[f_minor] Remastered GG edition

Robert Merkin bobmerk at earthlink.net
Tue May 12 12:33:53 MDT 2015

This brings us back to a persistent theme in GG's art and pychology: perfectionism. His retreat from the concert stage and advance into the studio, with its technical wizardry, were his declaration of making perfectionism a central virtue of what he wanted to achieve.

I've grumbled before that IMHO, sterility is the unavoidable handmaiden of perfectionism. To achieve the perfect requires the loss of spontaneity, risk, daring, thrill -- like crossing Niagara on a guaranteed solid bridge with sturdy handrails rather than a tightrope.

So 33 years after he died, many of us still long and dream for an even more perfect edition of his keyboard work.

Although they, too, were ear art produced by the same brain/spirit and the same fingers, it's interesting that nobody ever asks for audio-improved "more perfect" re-masterings of the radio documentaries. It's facile to say, "Well, one was keyboard music, the other was dialogue montage."

One of my thrills in recorded music is early capturings of great talents. I have two editions of the first RCA Caruso sessions, both in 33 1/3 LP vinyl. The first was RCA/Camden (NJ)'s "standard" lavishing of state-of-the-art analog technology. 

(Caruso "made" RCA's phonograph; before his voice came out of the sound horn, the public had only mild curiosity about this new arcade gimmick. I think RCA paid the unknown Italian $25 to sing about 12 songs.)

The second, issued soon after, was the Stockham Soundstream version -- the first digital remastering of any music, the pioneering effort of the technology that soon nearly completely took over the recorded music industry, and nearly extincted the vinyl analog system. Digitizing Caruso produced no miracles by itself. But Thomas Stockham had analyzed the Caruso recordings and concluded that much or most of the squawk and noise and hiss weren't due to old age or 80 years of dust in the cylinder grooves, but due to the acoustic characteristics of "shouting" and pointing accompanying instruments into the giant sound collection horn in the era before electric/electronic microphones. (The horn mechanically wiggled the groove-cutting needle.)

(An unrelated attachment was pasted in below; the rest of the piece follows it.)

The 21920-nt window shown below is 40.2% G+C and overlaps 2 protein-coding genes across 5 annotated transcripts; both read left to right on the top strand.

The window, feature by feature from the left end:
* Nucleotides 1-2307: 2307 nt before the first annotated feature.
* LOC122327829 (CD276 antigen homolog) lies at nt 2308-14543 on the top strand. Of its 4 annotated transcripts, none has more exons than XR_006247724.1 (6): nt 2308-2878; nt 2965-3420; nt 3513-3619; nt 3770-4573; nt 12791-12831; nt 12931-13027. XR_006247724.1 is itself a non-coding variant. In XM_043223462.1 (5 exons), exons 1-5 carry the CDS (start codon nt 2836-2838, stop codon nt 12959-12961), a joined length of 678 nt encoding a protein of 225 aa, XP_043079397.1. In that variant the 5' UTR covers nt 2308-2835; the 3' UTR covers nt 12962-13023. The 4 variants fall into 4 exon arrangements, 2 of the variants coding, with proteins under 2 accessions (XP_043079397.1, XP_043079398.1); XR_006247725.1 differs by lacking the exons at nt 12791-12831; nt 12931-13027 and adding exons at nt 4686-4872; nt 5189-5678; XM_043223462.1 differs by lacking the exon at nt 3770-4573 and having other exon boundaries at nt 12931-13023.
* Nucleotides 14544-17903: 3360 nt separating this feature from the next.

This collection-horn trouble could be identified and filtered out mathematically by computer. The result "jumped" Caruso several decades toward the era of sensitive electric/electronic microphones -- from Caruso's recording tech to Billie Holiday's electric/electronic microphone tech.

Suddenly modern ears can hear what all the gossip and buzz about Enrico Caruso was all about. It ain't perfect -- still lots of crude squawk and hiss and noise -- but Stockham had rescued the lost spirit, the emotion, the concert thrill of Caruso circa 1903.

The whole issue of what makes a perfect or an aesthetically valuable recording, or what truly best represents a performing artist, is very under-discussed and under-thought-out. Some treasures are not rendered "better" by applying new popophonic dysenstereo 36-bit 12-channel audio techno. Their value or treasure had been there from the first, courtesy of the performers themselves.

I guess another way of saying this -- I started buying GG stuph around 1971 -- is I never heard a GG recording I didn't like. And never yearned for a new remastering that would technologically "improve" the old recording and make me love it more. I've bought and had Happy Thought about new editions, but the magic was in the recordings I first heard, the magic hasn't been improved since.

Massachusetts USA

P.S. Winter finally ended and boy am I happy. Off-list I'd be happy to dicuss the existence or non-existence of Climate Change, and Whose Fault it is.

What up recently, if anything, with lossless digital technologies like FLAC?

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